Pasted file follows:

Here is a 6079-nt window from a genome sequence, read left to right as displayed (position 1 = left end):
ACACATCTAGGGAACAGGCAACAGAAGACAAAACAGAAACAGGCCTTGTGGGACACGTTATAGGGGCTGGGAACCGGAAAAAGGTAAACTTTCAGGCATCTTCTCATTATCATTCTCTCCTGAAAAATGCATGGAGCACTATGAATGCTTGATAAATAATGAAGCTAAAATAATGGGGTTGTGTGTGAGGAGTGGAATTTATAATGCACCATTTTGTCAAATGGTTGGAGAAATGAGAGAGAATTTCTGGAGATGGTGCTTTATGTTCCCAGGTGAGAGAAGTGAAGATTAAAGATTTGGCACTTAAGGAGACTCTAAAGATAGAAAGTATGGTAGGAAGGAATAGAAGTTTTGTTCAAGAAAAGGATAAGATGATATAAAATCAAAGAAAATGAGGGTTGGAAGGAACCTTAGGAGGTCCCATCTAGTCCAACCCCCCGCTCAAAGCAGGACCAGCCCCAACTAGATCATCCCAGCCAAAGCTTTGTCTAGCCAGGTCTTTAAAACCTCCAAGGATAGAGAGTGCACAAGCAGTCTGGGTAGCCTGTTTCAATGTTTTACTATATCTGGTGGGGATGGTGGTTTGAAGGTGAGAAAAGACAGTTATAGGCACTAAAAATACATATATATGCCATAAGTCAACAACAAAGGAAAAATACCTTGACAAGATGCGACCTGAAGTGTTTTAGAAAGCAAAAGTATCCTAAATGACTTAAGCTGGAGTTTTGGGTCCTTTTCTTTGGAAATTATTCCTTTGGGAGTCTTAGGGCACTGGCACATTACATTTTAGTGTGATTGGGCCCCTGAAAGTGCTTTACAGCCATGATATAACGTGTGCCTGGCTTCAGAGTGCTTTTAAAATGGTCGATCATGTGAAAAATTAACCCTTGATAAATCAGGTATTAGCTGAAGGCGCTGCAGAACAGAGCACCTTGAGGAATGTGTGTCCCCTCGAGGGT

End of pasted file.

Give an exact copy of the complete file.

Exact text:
Here is a 6079-nt window from a genome sequence, read left to right as displayed (position 1 = left end):
ACACATCTAGGGAACAGGCAACAGAAGACAAAACAGAAACAGGCCTTGTGGGACACGTTATAGGGGCTGGGAACCGGAAAAAGGTAAACTTTCAGGCATCTTCTCATTATCATTCTCTCCTGAAAAATGCATGGAGCACTATGAATGCTTGATAAATAATGAAGCTAAAATAATGGGGTTGTGTGTGAGGAGTGGAATTTATAATGCACCATTTTGTCAAATGGTTGGAGAAATGAGAGAGAATTTCTGGAGATGGTGCTTTATGTTCCCAGGTGAGAGAAGTGAAGATTAAAGATTTGGCACTTAAGGAGACTCTAAAGATAGAAAGTATGGTAGGAAGGAATAGAAGTTTTGTTCAAGAAAAGGATAAGATGATATAAAATCAAAGAAAATGAGGGTTGGAAGGAACCTTAGGAGGTCCCATCTAGTCCAACCCCCCGCTCAAAGCAGGACCAGCCCCAACTAGATCATCCCAGCCAAAGCTTTGTCTAGCCAGGTCTTTAAAACCTCCAAGGATAGAGAGTGCACAAGCAGTCTGGGTAGCCTGTTTCAATGTTTTACTATATCTGGTGGGGATGGTGGTTTGAAGGTGAGAAAAGACAGTTATAGGCACTAAAAATACATATATATGCCATAAGTCAACAACAAAGGAAAAATACCTTGACAAGATGCGACCTGAAGTGTTTTAGAAAGCAAAAGTATCCTAAATGACTTAAGCTGGAGTTTTGGGTCCTTTTCTTTGGAAATTATTCCTTTGGGAGTCTTAGGGCACTGGCACATTACATTTTAGTGTGATTGGGCCCCTGAAAGTGCTTTACAGCCATGATATAACGTGTGCCTGGCTTCAGAGTGCTTTTAAAATGGTCGATCATGTGAAAAATTAACCCTTGATAAATCAGGTATTAGCTGAAGGCGCTGCAGAACAGAGCACCTTGAGGAATGTGTGTCCCCTCGAGGGT